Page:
Now I have gone ahead and made it all sound so horrible. The truth is, this book is very well written. It has a lot to say about the cyclical nature of time and humanity’s fruitless attempts to anchor itself against its continuous passing. It speaks of the mysteries of biology and brilliantly relates the starting point of life to an unexplained (and unstoppable) illness. It presents death as merely an extension of life as opposed to its diametric opposite and eerily makes the reader feel comfortable with it. And it exemplifies the importance of spiritual health to providing fulfillment for a life that is by most accounts cursory and meaningless. But at the end of the day, it is a book for the brain, and as much as that may be adequate for some, I need a book with a heart and soul. I need a book with characters I can relate to and empathize with, and unfortunately this book had none of that. So, to the extent that I “enjoyed” my visit to this sanatorium, it is not a place to which I would consider returning any time soon.(less)
This is a great play about the decline of the Russian aristocracy, its implications for the working class...moreIt’s true what they say. Chekhov’s got guns!
This is a great play about the decline of the Russian aristocracy, its implications for the working class rising to fill the vacancies left by those cash-stricken families, and the complications propagated by these changes, namely the social inadequacies of those who get sucked into this newfound vacuum.
I read Three Sisters recently and while I did like the play, it did not shake my maracas as much as I had hoped it would. There are intertwining themes between the two plays (and perhaps among Chekhov’s plays in general), such as the emphasis placed on working—as both a route to happiness as well as a practical method by which to quantify one’s worth—but I think overall The Cherry Orchard has more going on, and has characters that are (to me) more interesting.
Take Lubov Andreyevna, for example. Lubov is the matriarch of the high-society family which is about to lose its beloved cherry orchard (along with the rest of the estate, too, but they all seem to be concerned only with the pretty trees) on account of a cash flow shortage that prevents them from paying their mortgage. These solvency problems are reflected in the predicaments of other landowners in the play, as well, like those of Simeonov-Pischin, who is constantly seeking a loan. Lubov has difficulty facing the gravity of the situation, having lived all her life in general ease and comfort, not having to work, and assumes things will naturally work themselves out in her favor. (They do not, by the way.) And yes there are tears and sadness but the tears are reigned in quickly, and Lubov demonstrates some surprising resolve at her capacity to adapt.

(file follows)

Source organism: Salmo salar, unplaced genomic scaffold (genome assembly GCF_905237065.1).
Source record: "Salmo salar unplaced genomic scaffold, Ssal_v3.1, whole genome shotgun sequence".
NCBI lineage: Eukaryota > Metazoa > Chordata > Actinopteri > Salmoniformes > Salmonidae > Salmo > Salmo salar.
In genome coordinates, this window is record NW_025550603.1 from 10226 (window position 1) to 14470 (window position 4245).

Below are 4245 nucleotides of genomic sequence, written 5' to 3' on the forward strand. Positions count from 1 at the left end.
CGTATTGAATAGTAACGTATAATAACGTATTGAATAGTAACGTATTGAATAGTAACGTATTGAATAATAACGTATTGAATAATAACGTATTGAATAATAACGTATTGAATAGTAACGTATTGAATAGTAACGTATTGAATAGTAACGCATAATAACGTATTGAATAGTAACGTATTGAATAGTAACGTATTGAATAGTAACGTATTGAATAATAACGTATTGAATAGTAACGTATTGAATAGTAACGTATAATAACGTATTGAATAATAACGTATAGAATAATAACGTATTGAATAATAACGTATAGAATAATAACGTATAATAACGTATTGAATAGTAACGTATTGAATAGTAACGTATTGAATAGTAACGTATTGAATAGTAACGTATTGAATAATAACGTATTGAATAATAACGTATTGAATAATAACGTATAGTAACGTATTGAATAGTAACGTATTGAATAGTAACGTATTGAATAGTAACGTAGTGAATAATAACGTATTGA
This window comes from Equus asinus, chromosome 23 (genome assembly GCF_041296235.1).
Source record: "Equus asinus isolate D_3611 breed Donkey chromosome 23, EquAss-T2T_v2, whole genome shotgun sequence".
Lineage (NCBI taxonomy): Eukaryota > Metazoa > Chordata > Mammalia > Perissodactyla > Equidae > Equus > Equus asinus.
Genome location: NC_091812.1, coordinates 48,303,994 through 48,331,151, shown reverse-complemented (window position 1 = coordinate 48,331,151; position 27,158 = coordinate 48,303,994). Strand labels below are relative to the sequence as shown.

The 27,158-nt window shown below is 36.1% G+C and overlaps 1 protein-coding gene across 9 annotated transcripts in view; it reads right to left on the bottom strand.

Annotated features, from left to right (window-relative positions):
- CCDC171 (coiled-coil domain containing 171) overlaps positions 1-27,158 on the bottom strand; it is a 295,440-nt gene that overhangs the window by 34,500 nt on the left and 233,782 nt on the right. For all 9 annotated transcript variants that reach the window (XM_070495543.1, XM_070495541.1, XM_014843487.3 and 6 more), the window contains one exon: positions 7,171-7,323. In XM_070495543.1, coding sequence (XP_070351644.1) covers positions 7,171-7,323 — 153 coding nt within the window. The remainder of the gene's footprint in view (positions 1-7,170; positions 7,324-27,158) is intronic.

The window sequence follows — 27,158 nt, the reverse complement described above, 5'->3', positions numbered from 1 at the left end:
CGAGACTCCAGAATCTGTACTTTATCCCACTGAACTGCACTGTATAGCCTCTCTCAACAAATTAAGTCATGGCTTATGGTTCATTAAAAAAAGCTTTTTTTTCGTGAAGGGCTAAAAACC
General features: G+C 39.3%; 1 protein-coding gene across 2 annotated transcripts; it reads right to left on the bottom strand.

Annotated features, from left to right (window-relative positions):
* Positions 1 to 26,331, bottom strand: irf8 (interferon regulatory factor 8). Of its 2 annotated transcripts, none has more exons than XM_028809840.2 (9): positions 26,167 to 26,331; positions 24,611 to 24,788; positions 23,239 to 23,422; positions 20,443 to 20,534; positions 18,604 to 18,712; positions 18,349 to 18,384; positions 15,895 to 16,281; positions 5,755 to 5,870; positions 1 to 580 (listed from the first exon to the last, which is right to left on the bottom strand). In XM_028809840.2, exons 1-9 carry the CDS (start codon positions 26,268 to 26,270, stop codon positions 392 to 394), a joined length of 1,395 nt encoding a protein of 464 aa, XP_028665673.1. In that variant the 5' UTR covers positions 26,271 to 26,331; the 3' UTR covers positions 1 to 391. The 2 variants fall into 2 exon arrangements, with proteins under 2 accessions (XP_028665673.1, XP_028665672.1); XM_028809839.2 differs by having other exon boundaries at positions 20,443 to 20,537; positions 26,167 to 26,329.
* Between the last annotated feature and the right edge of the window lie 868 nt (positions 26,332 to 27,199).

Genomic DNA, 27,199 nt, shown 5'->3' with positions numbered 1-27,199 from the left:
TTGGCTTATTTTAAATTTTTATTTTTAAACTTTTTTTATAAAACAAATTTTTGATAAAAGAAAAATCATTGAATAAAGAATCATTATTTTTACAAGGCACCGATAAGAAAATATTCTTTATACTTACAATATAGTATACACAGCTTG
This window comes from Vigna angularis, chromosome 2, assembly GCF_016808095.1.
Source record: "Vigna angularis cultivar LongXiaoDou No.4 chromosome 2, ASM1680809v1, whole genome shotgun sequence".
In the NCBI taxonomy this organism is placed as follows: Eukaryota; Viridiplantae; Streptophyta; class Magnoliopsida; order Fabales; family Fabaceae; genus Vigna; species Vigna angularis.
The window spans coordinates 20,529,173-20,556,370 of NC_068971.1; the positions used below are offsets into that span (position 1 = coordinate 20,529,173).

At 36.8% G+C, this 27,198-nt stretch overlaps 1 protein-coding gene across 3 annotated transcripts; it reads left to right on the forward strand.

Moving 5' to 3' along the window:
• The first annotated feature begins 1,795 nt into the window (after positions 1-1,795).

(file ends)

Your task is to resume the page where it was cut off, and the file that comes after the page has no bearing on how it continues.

There are also other characters I liked. Lopahkin is the former peasant who represents the “new money” in turn-of-the-century Russia, though he does not always know the best way to handle his fun status bump. Fiers, a servant of the older generation, is at a complete loss to absorb the changes occurring around him while Yasha, his young counterpart, is almost embarrassing in his insolence, clearly not knowing his place (Fiers’s view) or perhaps percipient in recognizing what is happening and putting his native chameleonic qualities to good use.
In the end, I empathized with most of the characters in this play, feeling the acute twinges of pain in seeing the symbolic orchard meet its inevitable fate, but it is a pain swiftly assuaged. These characters reconcile themselves to their respective futures, and do so stoically, choosing to view the loss of the orchard not as an end per se, but as merely a different bud from which their new lives will thenceforth germinate.(less)
Sorry, Ben. And Kelly. And karen. This book really did not do it for me. In fact, that is kind of an understatement; my two-star rating is gen...moreRuh roh.
Sorry, Ben. And Kelly. And karen. This book really did not do it for me. In fact, that is kind of an understatement; my two-star rating is generous in that I actually feel sort of bad for disliking it as much as I did. I know it hits certain people on an emotional, gut-deep level and I am not arrogant enough (I am arrogant, just not arrogant enough) to universally proclaim its lack of literary value. My point is that I’ve often had people come onto my reviews and say, “Oh, thanks for letting me know this book sucks. Now I can take it off my shelves.” Don’t do that! Don’t not read this book on account of this review. It is only a reflection of this novel’s impact on me, and I am just one person. And a relatively unimportant one, at that.